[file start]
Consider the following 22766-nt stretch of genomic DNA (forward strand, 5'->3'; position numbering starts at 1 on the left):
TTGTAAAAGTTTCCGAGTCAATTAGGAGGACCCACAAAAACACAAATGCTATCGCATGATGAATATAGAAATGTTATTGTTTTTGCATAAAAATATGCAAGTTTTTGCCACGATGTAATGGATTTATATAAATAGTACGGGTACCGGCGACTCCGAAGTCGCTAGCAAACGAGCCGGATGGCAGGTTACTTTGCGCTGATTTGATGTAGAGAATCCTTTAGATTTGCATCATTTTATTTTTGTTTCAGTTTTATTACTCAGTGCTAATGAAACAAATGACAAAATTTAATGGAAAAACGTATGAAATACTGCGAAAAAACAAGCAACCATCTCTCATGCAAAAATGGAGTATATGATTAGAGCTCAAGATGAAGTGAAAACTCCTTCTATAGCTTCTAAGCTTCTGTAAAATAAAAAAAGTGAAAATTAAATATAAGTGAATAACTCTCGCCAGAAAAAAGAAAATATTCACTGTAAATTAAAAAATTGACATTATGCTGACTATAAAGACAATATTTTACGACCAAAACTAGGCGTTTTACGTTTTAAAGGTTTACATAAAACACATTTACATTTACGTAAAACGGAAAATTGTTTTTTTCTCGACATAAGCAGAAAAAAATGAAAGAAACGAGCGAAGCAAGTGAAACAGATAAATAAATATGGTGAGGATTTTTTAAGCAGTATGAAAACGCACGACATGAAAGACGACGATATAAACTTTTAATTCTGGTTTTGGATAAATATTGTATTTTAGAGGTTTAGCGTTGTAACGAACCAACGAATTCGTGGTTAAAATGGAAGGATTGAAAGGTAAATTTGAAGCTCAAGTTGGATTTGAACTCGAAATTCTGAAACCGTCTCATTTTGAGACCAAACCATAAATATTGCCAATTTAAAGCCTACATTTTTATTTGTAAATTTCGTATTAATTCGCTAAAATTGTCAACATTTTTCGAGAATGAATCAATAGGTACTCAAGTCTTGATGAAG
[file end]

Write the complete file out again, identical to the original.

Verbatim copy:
Consider the following 22766-nt stretch of genomic DNA (forward strand, 5'->3'; position numbering starts at 1 on the left):
TTGTAAAAGTTTCCGAGTCAATTAGGAGGACCCACAAAAACACAAATGCTATCGCATGATGAATATAGAAATGTTATTGTTTTTGCATAAAAATATGCAAGTTTTTGCCACGATGTAATGGATTTATATAAATAGTACGGGTACCGGCGACTCCGAAGTCGCTAGCAAACGAGCCGGATGGCAGGTTACTTTGCGCTGATTTGATGTAGAGAATCCTTTAGATTTGCATCATTTTATTTTTGTTTCAGTTTTATTACTCAGTGCTAATGAAACAAATGACAAAATTTAATGGAAAAACGTATGAAATACTGCGAAAAAACAAGCAACCATCTCTCATGCAAAAATGGAGTATATGATTAGAGCTCAAGATGAAGTGAAAACTCCTTCTATAGCTTCTAAGCTTCTGTAAAATAAAAAAAGTGAAAATTAAATATAAGTGAATAACTCTCGCCAGAAAAAAGAAAATATTCACTGTAAATTAAAAAATTGACATTATGCTGACTATAAAGACAATATTTTACGACCAAAACTAGGCGTTTTACGTTTTAAAGGTTTACATAAAACACATTTACATTTACGTAAAACGGAAAATTGTTTTTTTCTCGACATAAGCAGAAAAAAATGAAAGAAACGAGCGAAGCAAGTGAAACAGATAAATAAATATGGTGAGGATTTTTTAAGCAGTATGAAAACGCACGACATGAAAGACGACGATATAAACTTTTAATTCTGGTTTTGGATAAATATTGTATTTTAGAGGTTTAGCGTTGTAACGAACCAACGAATTCGTGGTTAAAATGGAAGGATTGAAAGGTAAATTTGAAGCTCAAGTTGGATTTGAACTCGAAATTCTGAAACCGTCTCATTTTGAGACCAAACCATAAATATTGCCAATTTAAAGCCTACATTTTTATTTGTAAATTTCGTATTAATTCGCTAAAATTGTCAACATTTTTCGAGAATGAATCAATAGGTACTCAAGTCTTGATGAAG